At a talk she and Keatley give at URI on forensics, she describes reopening old cases, of “taking my allergy pill, putting my jeans on and going into the musty basement of city halls” to peruse old records, evidence, photos, case files and newspaper clippings, putting all into individual cold-case binders in “cookie cutter fashion, the same way, so any detective can open the file and read it like a novel, with solvability factor, reviews of evidence and witness statements.”
On her wish list of new-school crime-solving equipment is a state-of-the-art M-Vac DNA testing machine that’s 200 times more powerful than traditional machines. She’s raised some $4,000 towards the price tag of $44,000, she says, “about the cost of a police cruiser.” “If each of the state’s thirty-nine communities kicks in $1,000 each, we’ll be there” for the benefit of Rhode Island’s collective crime-fighting efforts.
Cormier’s approach, using social media and getting one case a week from the deck highlighted on Friday afternoons on WPRI-TV news, is also new school. It puts her “at the forefront in terms of promotion and using these tools, so much so other states are looking at it. It’s an incredible idea, a brilliant way of getting information out.
“It’s a huge responsibility she takes on, this weight of hope,” Keatley says. “It’s a beautiful thing to give to families, a little hope. But with that comes the responsibility of never being able to rest.”
As open as Cormier is about her work life, she’s equally closed about her private one, given the criminal world she probes and the chance of someone in that world seeking revenge.
“I like to hit the heavy bag; it works out frustrations and helps me think,” says Cormier, who is fifty and was once a bodybuilder.
All she allows about her non-cop life is: “I’m very happily married with three kids involved in sports. We travel a lot, that keeps me sane along with a good support system at home.”
Which, she says about the framed deck of cards on her office wall, “makes me realize how fortunate I am not to be on that board.”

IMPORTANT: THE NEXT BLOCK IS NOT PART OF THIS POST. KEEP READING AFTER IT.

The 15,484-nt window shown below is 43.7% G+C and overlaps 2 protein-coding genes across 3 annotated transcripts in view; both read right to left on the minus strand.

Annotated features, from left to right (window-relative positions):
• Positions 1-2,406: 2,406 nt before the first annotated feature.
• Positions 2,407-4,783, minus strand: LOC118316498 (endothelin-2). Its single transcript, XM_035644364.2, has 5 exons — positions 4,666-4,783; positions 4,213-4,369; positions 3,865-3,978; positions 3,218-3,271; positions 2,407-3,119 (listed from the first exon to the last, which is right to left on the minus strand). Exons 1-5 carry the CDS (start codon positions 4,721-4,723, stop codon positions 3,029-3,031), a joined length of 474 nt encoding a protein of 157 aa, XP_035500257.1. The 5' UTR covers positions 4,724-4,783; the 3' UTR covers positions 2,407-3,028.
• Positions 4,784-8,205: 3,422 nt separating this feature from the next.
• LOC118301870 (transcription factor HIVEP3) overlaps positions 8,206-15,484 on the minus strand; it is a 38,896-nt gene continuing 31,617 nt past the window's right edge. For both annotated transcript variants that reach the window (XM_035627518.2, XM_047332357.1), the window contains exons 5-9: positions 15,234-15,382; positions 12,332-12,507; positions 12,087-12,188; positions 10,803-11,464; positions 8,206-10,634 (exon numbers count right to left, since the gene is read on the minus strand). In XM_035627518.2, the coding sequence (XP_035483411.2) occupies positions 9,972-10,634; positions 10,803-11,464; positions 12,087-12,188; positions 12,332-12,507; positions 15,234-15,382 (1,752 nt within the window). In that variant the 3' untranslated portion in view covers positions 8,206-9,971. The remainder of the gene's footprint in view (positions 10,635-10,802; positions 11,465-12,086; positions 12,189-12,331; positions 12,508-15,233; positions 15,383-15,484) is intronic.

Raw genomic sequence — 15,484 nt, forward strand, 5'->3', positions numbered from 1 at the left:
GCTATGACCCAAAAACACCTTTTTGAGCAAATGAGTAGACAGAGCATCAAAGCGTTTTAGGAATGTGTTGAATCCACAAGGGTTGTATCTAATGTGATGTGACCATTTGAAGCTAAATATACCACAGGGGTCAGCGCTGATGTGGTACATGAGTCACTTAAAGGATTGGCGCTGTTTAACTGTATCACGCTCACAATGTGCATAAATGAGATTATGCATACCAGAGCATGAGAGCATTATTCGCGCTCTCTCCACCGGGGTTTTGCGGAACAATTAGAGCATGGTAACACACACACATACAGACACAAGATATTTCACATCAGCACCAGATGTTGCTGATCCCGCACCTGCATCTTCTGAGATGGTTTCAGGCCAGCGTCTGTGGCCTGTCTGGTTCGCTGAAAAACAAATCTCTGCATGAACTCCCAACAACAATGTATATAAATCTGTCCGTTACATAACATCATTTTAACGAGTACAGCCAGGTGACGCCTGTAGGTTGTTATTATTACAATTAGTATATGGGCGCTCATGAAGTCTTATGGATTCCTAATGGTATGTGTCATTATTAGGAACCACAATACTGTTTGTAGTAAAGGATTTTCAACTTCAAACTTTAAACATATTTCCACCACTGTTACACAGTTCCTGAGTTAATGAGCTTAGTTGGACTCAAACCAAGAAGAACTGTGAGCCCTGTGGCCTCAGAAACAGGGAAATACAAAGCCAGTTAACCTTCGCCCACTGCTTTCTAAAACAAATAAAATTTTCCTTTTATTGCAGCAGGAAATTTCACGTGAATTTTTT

Wendy Madden, the murder victim who inspired Cormier’s cold-case work, is the nine of hearts in the deck. She left her Central Falls house on March 11, 1991, to get cigarettes and never returned. Two days later, her body was found behind a bar, Jan’s Place.
One gray fall day, I sit with Cormier in an unmarked cruiser on Middle Street, a lawn now where once stood Jan’s Place, a tiny gin mill in an industrial cluster of bars, scrap yards and old mill buildings that still dot the gritty urban landscape. I ask what goes through her mind when she visits places where cold cases were borne out of brutal deaths.
“I’ll come and stand, stare, think,” she says. “It’s personal. Wendy’s picture is on my desk. Like with all the victims, I want to know about her life, her Christmases, her childhood, her birthdays.”
We drive around, stopping at various old crime scenes. John Leatherwood, king of diamonds, worked in Mayor Vincent Cianci’s office, a well-liked, well-dressed man who was stabbed to death, likely a hate crime, she says, his body dumped behind one of the fireplaces used by families barbecuing on summer afternoons in Pawtucket’s Veteran’s Park.
We drive on. Donna Tattersall, queen of spades, sexually assaulted, strangled, her body found one August day in 1979 behind 67 Park Place in Pawtucket. Carl Seebeck, king of hearts, shot to death on Broadway in Pawtucket, on his usual walk to a bus stop to get to work in Providence. Jocelyn McCready, eight of clubs, her body found wrapped in a tarp in the middle of Grand Avenue, Pawtucket, beaten, strangled and pregnant.